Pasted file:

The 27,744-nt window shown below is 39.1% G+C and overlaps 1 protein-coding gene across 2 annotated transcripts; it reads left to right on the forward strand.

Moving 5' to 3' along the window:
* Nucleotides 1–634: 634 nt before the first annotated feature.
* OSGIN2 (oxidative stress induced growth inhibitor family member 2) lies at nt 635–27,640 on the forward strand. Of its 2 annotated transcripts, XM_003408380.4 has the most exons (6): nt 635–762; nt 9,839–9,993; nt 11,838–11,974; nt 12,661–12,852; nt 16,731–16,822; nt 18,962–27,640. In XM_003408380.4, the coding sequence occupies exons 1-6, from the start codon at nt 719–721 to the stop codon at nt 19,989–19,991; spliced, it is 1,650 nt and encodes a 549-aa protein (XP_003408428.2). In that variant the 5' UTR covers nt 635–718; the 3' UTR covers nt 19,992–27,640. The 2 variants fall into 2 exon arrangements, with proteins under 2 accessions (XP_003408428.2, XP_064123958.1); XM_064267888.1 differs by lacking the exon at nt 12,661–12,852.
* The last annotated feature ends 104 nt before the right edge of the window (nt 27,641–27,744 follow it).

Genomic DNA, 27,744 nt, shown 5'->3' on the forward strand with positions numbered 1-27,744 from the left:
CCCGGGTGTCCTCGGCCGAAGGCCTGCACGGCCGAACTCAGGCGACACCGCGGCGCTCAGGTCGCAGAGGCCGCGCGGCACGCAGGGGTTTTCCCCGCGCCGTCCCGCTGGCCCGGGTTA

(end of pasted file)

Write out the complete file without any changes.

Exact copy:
The 27,744-nt window shown below is 39.1% G+C and overlaps 1 protein-coding gene across 2 annotated transcripts; it reads left to right on the forward strand.

Moving 5' to 3' along the window:
* Nucleotides 1–634: 634 nt before the first annotated feature.
* OSGIN2 (oxidative stress induced growth inhibitor family member 2) lies at nt 635–27,640 on the forward strand. Of its 2 annotated transcripts, XM_003408380.4 has the most exons (6): nt 635–762; nt 9,839–9,993; nt 11,838–11,974; nt 12,661–12,852; nt 16,731–16,822; nt 18,962–27,640. In XM_003408380.4, the coding sequence occupies exons 1-6, from the start codon at nt 719–721 to the stop codon at nt 19,989–19,991; spliced, it is 1,650 nt and encodes a 549-aa protein (XP_003408428.2). In that variant the 5' UTR covers nt 635–718; the 3' UTR covers nt 19,992–27,640. The 2 variants fall into 2 exon arrangements, with proteins under 2 accessions (XP_003408428.2, XP_064123958.1); XM_064267888.1 differs by lacking the exon at nt 12,661–12,852.
* The last annotated feature ends 104 nt before the right edge of the window (nt 27,641–27,744 follow it).

Genomic DNA, 27,744 nt, shown 5'->3' on the forward strand with positions numbered 1-27,744 from the left:
CCCGGGTGTCCTCGGCCGAAGGCCTGCACGGCCGAACTCAGGCGACACCGCGGCGCTCAGGTCGCAGAGGCCGCGCGGCACGCAGGGGTTTTCCCCGCGCCGTCCCGCTGGCCCGGGTTA